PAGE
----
-Psalm 94:14

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May Reads

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May was the month for audio books. 

Road trips and lots of cleaning and cooking created space for a lot of listening time, which was then filled with music, sermons, and, um, five audio books. #nerd.

“Real life is more important than books. It’s living the Christian life that matters; books exist to serve life, and the only books worth writing are those that emerge from a life that is awake, alert, and engaged with real people.”
-Joe Rigney, 
Lewis on the Christian life

Here’s my eclectic reading (and listening) list:

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Six Questions to Start the Summer

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I love questions.

Asking them, being asked, reading them—I love them all. That’s partially why I became a journalist; I could get paid to ask questions and learn. Hashtag what dreams are made of.

This morning kicked off summer classes with my high school and college discipleship group and we began by answering these six questions. They were challenging, exposing, and fun for us. Maybe they might be fun and beneficial for you?

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April Reads

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I used to think I was a writer who reads.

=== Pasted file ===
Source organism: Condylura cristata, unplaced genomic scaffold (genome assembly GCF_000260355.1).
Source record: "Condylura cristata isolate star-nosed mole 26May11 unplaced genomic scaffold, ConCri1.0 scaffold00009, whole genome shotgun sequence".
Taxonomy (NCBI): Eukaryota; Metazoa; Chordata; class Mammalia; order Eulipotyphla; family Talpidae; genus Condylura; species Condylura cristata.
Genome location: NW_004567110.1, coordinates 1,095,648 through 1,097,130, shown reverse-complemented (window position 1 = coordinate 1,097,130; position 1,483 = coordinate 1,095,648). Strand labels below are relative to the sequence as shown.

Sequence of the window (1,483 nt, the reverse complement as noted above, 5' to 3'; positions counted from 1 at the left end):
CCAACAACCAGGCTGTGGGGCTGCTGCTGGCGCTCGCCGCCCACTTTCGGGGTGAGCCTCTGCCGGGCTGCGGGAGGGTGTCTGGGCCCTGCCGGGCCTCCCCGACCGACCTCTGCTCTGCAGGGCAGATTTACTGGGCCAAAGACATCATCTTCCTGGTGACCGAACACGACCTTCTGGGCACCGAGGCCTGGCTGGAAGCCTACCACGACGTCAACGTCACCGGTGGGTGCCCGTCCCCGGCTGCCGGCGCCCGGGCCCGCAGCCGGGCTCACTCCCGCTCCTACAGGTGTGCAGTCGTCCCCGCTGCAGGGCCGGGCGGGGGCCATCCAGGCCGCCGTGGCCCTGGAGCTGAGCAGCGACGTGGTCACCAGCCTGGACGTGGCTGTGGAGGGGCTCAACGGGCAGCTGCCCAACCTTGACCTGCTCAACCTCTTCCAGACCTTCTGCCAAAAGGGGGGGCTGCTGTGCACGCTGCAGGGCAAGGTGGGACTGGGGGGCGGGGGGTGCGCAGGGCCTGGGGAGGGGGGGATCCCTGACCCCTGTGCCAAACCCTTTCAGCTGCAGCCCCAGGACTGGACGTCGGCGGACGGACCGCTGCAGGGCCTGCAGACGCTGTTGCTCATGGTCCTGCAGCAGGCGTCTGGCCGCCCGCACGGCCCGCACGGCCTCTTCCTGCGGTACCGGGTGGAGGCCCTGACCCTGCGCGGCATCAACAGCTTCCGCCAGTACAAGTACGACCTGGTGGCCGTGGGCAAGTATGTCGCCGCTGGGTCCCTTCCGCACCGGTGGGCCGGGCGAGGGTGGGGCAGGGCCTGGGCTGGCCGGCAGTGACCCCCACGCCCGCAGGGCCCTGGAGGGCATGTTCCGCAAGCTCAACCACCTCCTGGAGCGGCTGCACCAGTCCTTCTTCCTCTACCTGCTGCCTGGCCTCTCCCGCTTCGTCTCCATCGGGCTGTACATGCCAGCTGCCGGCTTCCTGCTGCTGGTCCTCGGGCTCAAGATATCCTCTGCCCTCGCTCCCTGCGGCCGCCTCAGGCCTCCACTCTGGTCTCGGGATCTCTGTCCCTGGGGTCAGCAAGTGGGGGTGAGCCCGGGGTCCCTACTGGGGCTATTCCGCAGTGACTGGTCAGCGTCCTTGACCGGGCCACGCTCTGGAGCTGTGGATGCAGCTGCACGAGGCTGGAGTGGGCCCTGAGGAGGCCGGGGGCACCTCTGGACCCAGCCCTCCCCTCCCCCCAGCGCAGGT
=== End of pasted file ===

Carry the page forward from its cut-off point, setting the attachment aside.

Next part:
False. I’m a reader who writes. I stuff myself with the words of others (mostly Scripture) then those same words are recalibrated and rearranged and flow out much easier (but still not easily) than trying to write from an empty word tank.

And, while we’re chatting about words and writing, may I just admit how ridiculous it feels to call myself a writer? Sitting on an airplane recently, the passenger next to me asked what I did. “I’m, uh, a writer,” I said with a swallow. It feels shallow and hollow and self-promoting, as though I feel I have something to offer that no one else does. But that’s simply not the case. I’m a product of all I have read and this month’s intake has been necessary and refining in both word consumption and production. (For more on my love of words and writing: The One Where I Talk About Writing.)